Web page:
No, but I don't think there’s going to be because I don't think the purpose of these cases is to define a general legal principle.  What happens in all these cases is that people define themselves in accordance with the needs of the moment and that definitions of identity are fluid and that law is an extraordinarily powerful tool for defining your identity.  If you look at the way in which Muslim societies and Muslim countries are perceived in, say, Australia or in Britain, very often the idea is expressed that their legal system is not like ours, it’s brutal, it’s violent, it’s unfair.  In the Saudi nurses’ case, a commentator in one of the British tabloids said that Saudi courts don’t follow the procedures of Croydon Magistrates Court; Croydon is a suburb of South London.  This is a very odd thing to say, but what she was saying by doing that is saying, look, we have got our system and we know it’s a good system, and the Saudis have got their system and we know it’s a bad system.  If you looked at what the Saudis said about that case, they said, well, you know, we’ve got a system which works because, you know, there is no crime in Saudi Arabia – well, there’s very little crime in Saudi Arabia, that’s what they say – and the reason there’s no crime in Saudi Arabia is because we have a very strict legal system which punishes people who do wrong; look at your legal system, they all get off and so there are criminals running around the streets killing people and attacking them and stealing their property, that doesn't happen in Saudi Arabia.  Similar arguments are actually made by the Singaporean Government and they use a version of the Common Law system which applies in Britain, so it’s more complex than the legal system that you use.  Those ideas have very, very strong resonances and the whole movement in the Muslim Middle East over the past 20 years of reasserting Islamic-ness in society has taken the form very often of asserting a return to Islamic law, as though that defines what the society should be like.  So these individual cases, if you like, fit in with these broader ideas of how society should be organised.  Very often they clash with them as well, contextualised in that way.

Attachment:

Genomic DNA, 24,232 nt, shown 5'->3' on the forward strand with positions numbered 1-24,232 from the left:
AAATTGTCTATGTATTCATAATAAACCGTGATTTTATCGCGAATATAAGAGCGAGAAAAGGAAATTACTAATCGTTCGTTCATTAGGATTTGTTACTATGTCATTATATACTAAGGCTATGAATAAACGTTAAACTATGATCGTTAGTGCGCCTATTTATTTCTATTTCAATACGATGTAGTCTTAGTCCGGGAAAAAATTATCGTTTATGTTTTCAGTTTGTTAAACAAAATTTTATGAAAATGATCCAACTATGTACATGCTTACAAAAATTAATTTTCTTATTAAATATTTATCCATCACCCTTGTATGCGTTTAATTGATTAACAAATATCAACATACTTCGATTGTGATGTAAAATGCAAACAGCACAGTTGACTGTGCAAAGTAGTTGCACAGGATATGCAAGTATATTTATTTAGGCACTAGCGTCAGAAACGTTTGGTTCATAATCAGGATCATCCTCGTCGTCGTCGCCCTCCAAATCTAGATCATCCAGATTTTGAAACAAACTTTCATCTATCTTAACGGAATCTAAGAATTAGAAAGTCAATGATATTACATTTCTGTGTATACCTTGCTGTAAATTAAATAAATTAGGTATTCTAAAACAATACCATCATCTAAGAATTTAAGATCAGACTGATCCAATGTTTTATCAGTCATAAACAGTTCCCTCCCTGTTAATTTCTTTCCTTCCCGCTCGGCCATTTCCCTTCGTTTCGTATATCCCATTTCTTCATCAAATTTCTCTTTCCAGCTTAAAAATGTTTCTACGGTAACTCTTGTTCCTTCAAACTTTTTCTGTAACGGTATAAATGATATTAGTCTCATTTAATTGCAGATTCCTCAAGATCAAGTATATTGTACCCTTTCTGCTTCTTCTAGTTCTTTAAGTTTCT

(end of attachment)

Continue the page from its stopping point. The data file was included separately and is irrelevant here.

ERIC VAN BEMMEL
Richard, thanks for your time today and sharing your thoughts on the issues of identity and criminal trials involved foreign nationals.

RICHARD PENNELL
Thank you.

ERIC VAN BEMMEL
Thank you.  Our guest this episode of Up Close has been Associate Professor Richard Pennell, al‑Tajir lecturer in Middle East and Islamic history at the University of Melbourne.  Relevant links, a full transcript and more information on this episode can be found on our website at upclose.unimelb.edu.au.  Up Close is a production of the University of Melbourne, Australia.  This episode was recorded on 4 February 2011 and produced by Kelvin Param and me, Eric van Bemmel.  Audio production by Gavin Nebauer.  Up Close is created by me and Kelvin Param.  Thanks for listening.  Until next time, goodbye.

VOICEOVER
You’ve been listening to Up Close.  For more information visit upclose.unimelb.edu.au.  Copyright 2011. The University of Melbourne.